When I was little I looked forward to the day the Burpee Seeds catalog would arrive in the mail. We didn’t have a vegetable patch and I didn’t even like vegetables back then, but there was something about me that wanted to grow my own food. Each year, I have looked at this catalog and I have planted the garden of my dreams.
Since then, I have managed many years of vegetable farming, but that feeling of excitement and anticipation has never faded. Every year I am always impatient, eager to see what new seed catalogs appear in the mailbox. And unless I know exactly what varieties I’m looking for, I still prefer to browse a printed catalog.
Over the years, I have picked a few favorites. Burpee, of course. Virtually a household name, with their classic tomato variety, “Big Boy”. I also had the opportunity to visit Burpee’s Fordhook Farm in Doylestown, which brings it even closer to home.
I quickly appreciated Johnny’s selected seeds and took the opportunity to visit their farm in Maine. I love their selection of peas and beans, and it was thanks to Johnny’s catalog that I discovered the floating blankets. Plus, their catalog is full of more specific information about planting and growing than most.
However, I also like to browse new catalogs; there is so much to learn! In the process, I discovered that over the years the face of seed distribution has changed. In the old days, the catalogs simply offered seeds for sale, and there are some that remain the same, for example Gurney Seeds and Jung Seeds, and these continue to fill a niche. Gradually, however, I noticed that some catalogs included recipes for favorite varieties. (Confused about what to do with that bumper summer squash crop? Here are some ideas!) Renee Shepherd (founder of Renee’s Garden, known as “The Garden to Table Seed Company”) has published her first book of kitchen, “Recipes from a Potager”, in 1993.
Just in time for my first small container-grown vegetable garden in South Philadelphia, dwarf varieties started popping up. Easy-to-grow seed collections for kindergartens followed. Old varieties (open pollinated) have become more desirable, as well as organic seeds (not treated with chemicals). Companies like Seeds of Change (founded 1989) and Baker Creek Heirloom Seed Company (founded 1998) have sprung up.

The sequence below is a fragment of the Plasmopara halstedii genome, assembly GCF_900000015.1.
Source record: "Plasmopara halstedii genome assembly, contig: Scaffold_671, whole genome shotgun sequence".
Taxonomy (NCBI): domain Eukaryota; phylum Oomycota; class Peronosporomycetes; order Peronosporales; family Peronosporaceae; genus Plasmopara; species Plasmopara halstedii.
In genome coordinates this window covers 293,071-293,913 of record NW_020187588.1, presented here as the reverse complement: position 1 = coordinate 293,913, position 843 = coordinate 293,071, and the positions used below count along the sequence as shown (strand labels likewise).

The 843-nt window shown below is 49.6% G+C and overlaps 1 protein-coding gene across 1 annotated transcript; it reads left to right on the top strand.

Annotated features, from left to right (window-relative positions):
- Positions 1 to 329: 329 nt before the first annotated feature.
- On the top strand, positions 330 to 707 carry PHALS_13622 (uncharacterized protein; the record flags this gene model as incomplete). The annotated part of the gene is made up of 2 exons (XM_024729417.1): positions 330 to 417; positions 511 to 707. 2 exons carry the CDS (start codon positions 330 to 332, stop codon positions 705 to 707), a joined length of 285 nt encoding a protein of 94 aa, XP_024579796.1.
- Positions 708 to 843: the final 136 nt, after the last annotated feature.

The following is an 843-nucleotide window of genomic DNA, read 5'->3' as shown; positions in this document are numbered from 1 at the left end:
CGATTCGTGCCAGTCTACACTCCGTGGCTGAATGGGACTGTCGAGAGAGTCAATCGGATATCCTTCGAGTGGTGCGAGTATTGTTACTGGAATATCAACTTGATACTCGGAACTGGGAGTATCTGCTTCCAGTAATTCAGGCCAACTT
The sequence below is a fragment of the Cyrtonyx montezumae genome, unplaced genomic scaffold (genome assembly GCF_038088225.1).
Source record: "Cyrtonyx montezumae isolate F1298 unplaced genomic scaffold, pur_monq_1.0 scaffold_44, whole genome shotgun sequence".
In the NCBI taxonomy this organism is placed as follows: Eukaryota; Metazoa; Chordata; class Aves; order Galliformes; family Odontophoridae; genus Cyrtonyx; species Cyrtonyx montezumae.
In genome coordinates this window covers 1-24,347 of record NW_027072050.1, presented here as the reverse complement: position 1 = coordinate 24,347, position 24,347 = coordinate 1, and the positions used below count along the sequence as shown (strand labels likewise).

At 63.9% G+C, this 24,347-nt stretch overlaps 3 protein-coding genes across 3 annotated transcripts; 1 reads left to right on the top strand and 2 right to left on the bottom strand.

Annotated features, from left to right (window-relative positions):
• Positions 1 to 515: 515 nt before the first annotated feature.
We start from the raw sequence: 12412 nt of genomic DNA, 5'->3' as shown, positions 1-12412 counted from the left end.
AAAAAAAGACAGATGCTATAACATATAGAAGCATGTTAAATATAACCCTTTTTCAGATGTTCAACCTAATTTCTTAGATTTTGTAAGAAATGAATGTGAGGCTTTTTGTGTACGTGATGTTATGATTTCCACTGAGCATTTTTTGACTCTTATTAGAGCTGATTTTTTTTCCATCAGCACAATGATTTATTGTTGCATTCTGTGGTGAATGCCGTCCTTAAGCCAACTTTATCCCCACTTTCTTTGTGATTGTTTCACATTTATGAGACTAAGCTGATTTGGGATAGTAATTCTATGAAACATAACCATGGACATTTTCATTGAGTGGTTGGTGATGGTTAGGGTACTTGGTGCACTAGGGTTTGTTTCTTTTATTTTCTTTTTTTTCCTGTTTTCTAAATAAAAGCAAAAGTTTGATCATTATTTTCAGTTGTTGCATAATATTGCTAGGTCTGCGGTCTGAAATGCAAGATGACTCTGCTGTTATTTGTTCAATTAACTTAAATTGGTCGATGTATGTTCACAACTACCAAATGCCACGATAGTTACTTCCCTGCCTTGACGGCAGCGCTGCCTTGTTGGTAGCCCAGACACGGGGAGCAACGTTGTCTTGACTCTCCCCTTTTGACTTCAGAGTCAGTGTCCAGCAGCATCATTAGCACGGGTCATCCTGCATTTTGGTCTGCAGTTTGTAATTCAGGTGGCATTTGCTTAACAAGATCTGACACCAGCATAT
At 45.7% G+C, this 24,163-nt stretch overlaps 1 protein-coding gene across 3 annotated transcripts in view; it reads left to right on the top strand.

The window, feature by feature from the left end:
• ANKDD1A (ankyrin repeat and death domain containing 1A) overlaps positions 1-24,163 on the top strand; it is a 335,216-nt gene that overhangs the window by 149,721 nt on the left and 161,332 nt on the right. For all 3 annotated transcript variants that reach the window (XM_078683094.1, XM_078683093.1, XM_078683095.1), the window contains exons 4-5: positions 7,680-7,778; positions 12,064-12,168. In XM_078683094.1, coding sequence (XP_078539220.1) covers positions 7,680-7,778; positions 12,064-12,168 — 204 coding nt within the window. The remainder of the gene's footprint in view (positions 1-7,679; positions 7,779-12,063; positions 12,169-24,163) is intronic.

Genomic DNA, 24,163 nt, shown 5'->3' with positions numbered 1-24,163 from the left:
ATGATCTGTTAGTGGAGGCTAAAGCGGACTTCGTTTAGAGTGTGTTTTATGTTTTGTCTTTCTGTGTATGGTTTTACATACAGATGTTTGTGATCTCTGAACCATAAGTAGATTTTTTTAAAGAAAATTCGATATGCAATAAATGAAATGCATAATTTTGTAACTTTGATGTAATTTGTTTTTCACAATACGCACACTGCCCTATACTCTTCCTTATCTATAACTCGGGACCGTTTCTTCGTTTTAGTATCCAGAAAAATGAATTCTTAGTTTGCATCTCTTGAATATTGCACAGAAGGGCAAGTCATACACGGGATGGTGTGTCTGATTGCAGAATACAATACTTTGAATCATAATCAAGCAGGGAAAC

Micro greens have become a thing, along with the now standard “Mesclun mix”. Finally, more recently I have noticed more and more companies dedicating a section to seeds to create pollinator gardens. And others have programs that “give back”. By looking at the seed catalogs, it turns out that you can follow the cultural changes. Who knew?
With all of this in mind, I want to focus a bit on one particular seed company. Botanical Interests, located in Colorado, celebrated its 25th anniversary two years ago, but it was the first time I had heard of it. The cover of their 2020 catalog reads almost like a magazine. Many reasons to take a look inside:
“Growing from seed for 25 years, and how we show gratitude”
“Also in this issue: How to Use Edible Flowers, p. 57 “
“Staying Grounded: Gardening for Your Health, p. 41 “
“Plus: get our garden journal and other activity books for free”
Inside, I found detailed illustrations of hand-drawn plants with a few photos interspersed. In the center was a detachable guide on the seedlings inside and out. Invaluable! And, as promised, a downloadable garden journal and coloring / activity books for the kids, plus a guide to starting the seeds. Accessible on their website: Botanicalinterests.com. (Scroll down and under “More,” click “Free Downloads.”)
It takes a special person and a special vision to venture into the seed business, and every business has its own story. I invite you to visit their websites and learn more.
Pam Baxter is an avid organic vegetable gardener who lives in Kimberton. Send an email to [email protected], or send a mail to PO Box 80, Kimberton, PA 19442. Share your gardening stories on Facebook at “Chester County Roots”. Pam’s nature books for kids and families are available on Amazon at Amazon.com/author/pamelabaxter.